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L&T storms Mindtree gates, but its own investors feel the heat

If L&T can pull off the Mindtree takeover, it stands to gain from higher scale in some key verticals, which will give access to some clients and projects, which L&T Infotech couldn’t target on its own. (Vipul Sharma/Mint)Premium
If L&T can pull off the Mindtree takeover, it stands to gain from higher scale in some key verticals, which will give access to some clients and projects, which L&T Infotech couldn’t target on its own. (Vipul Sharma/Mint)

  • Larsen and Toubro's (L&T's) hostile takeover provides a nice exit window for Mindtree investors at 980/share
  • The worry is for L&T investors, since the engineering conglomerate is increasing exposure to non-core businesses

"Be assured that the Barbarians are out there just beyond the gate, licking their wounds, biding their time, waiting for their next chance to storm the gates," wrote Bryan Burrough and John Helyar in their classic book Barbarians at the Gate.

It is well over 30 years since the events in the book took place, when private equity firm Kohlberg Kravis Roberts (KKR) acquired RJR Nabisco for $25 billion. But for company boards, especially those with low promoter shareholding, the lurking danger of a hostile takeover remains.

Mindtree Ltd’s founders and management had thought they had fended off Larsen and Toubro Ltd (L&T), when the latter tried talking them into a friendly merger and acquisition deal. But L&T is back and how. It has set aside 10,700 crore to buy up to 67% in Mindtree in a hostile takeover. At 980 per share, it is also paying top dollar for the acquisition.

In fact, L&T’s entry provides a nice exit opportunity for Mindtree shareholders, with valuations at the top end among Midcap IT stocks (see chart). If anything, the worry is for L&T shareholders, since the engineering and construction (E&C) conglomerate is increasing exposure to non-core businesses. A conglomerate with multiple arms is typically valued at a discount by investors. It is also taking a fair amount of risk related to integration of Mindtree, without the support of the latter’s founders.

The company’s decision to use its cash for an acquisition in a non-core business raises pertinent questions about capital allocation as well, say analysts. “We believe it will not be in line with L&T’s core focus of listing (cashing on) non-core businesses and enhancing shareholder value," says a report by Jefferies India Pvt. Ltd.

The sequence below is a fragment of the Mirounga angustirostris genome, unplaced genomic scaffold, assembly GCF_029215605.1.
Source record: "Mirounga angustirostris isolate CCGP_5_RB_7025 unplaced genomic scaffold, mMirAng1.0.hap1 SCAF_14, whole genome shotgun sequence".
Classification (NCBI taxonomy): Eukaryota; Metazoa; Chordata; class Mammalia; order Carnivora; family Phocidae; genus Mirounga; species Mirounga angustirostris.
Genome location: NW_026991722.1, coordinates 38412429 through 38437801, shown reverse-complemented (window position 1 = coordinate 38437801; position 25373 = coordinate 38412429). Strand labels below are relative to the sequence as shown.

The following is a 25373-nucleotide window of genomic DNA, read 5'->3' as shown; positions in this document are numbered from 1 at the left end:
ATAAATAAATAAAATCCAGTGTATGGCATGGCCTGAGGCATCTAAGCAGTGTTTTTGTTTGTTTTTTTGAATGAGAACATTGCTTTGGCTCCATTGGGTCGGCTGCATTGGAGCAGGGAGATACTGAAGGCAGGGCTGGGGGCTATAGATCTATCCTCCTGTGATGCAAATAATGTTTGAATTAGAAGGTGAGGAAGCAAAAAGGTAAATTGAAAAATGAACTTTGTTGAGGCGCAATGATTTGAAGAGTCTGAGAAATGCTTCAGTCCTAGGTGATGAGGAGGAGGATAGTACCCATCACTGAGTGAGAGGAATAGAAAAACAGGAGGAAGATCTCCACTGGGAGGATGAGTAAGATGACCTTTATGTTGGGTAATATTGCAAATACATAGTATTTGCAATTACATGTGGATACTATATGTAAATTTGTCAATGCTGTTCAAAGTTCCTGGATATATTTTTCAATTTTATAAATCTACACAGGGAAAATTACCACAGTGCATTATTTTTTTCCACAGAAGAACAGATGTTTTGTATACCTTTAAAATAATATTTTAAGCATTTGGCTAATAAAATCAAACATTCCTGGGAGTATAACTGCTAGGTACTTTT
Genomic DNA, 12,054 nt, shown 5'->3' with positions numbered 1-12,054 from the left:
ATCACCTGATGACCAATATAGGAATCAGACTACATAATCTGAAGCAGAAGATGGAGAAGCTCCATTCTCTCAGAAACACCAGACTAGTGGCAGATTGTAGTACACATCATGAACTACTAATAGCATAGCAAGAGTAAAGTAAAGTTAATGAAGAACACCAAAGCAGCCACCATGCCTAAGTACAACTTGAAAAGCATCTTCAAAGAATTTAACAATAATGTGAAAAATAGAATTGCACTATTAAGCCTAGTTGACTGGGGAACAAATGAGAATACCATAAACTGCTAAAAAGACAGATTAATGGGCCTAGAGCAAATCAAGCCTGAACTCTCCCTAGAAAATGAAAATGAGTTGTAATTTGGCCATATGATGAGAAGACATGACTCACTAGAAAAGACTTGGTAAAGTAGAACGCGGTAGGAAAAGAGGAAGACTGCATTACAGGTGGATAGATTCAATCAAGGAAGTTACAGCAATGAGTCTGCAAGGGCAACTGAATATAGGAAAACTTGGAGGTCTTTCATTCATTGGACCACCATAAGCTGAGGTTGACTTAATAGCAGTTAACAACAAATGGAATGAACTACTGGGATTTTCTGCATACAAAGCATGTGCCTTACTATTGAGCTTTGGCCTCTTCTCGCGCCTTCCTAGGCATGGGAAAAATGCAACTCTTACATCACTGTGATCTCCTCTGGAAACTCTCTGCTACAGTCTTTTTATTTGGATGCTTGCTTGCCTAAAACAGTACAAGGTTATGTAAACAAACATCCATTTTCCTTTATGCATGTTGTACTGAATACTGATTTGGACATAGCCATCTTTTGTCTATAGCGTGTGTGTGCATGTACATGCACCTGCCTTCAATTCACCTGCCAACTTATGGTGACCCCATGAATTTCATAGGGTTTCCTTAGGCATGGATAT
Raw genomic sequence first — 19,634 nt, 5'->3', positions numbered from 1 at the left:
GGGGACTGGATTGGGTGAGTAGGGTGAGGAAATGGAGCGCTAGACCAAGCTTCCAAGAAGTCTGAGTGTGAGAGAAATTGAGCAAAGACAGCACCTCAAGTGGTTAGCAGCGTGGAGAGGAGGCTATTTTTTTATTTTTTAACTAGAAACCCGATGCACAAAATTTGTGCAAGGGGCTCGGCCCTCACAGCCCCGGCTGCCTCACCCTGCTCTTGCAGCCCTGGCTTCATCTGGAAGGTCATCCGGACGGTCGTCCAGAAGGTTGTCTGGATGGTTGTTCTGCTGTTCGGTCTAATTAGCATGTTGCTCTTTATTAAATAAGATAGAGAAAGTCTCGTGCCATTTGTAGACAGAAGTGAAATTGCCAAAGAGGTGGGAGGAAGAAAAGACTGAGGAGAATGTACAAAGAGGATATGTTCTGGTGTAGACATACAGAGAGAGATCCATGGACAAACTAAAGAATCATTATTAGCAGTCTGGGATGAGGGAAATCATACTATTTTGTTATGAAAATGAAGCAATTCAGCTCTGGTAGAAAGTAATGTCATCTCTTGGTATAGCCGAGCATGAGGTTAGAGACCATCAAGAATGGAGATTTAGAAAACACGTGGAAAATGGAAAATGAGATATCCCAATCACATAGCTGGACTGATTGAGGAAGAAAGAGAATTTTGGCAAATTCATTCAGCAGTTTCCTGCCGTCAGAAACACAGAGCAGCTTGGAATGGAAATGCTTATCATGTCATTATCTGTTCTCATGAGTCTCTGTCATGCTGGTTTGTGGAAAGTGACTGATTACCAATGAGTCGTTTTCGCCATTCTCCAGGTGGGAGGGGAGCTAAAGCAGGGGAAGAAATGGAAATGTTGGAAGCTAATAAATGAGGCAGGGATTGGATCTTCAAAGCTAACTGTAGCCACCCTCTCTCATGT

Indeed, just a few months ago, L&T had plans to return cash to shareholders through a 9,000-crore share buyback. The plan was oddly blocked by the Securities and Exchange Board of India (Sebi), on the grounds that L&T’s debt-equity position doesn’t allow a reduction in its equity. But high leverage isn’t really L&T’s problem. Its net debt-equity ratio could rise marginally from 1.3 times to 1.5 times after the Mindtree deal, adds the Jefferies report.

As pointed out earlier, the larger worry is that of capital allocation. Shareholders would rather have the company return cash in some form, than be adventurous with its use. The Mindtree acquisition is fraught with risks.

According to analysts at Motilal Oswal Financial Services Ltd, some of Mindtree’s top clients have had long-standing relationships with the company and its founding leaders have been the face of these. “The top 10 clients contribute about 44% to revenues. The risk to growth and/or relationships in one or multiple accounts cannot be completely ruled out," they said in a note. Also, as pointed out earlier in this column, integration risks are high in businesses where people are the biggest assets.

If L&T can pull it off, it stands to gain from higher scale in some key verticals, which will give access to some clients and projects, which subsidiary, L&T Infotech Ltd, couldn’t target on its own.

“We think the combined entity will be in a sweet spot with scale in almost all major verticals, barring healthcare," analysts at Elara Securities (India) Pvt. Ltd said in a note to clients.

L&T is also banking on the de-risking narrative to soothe its shareholders’ nerves.

According to R. Shankar Raman, chief financial officer at L&T, “A strong presence in IT will de-risk the E&C business, where margins are low and projects are long-drawn. While financial services business is counter-cyclical to E&C, the IT services business brings in relatively stable cash flows."

The 1.5% drop in L&T shares on Tuesday shows investors are not particularly worried about the acquisition, but aren’t very convinced with Raman’s reasoning either. They would have clearly preferred an outcome where their company didn’t storm the gates, but waited to be asked in.

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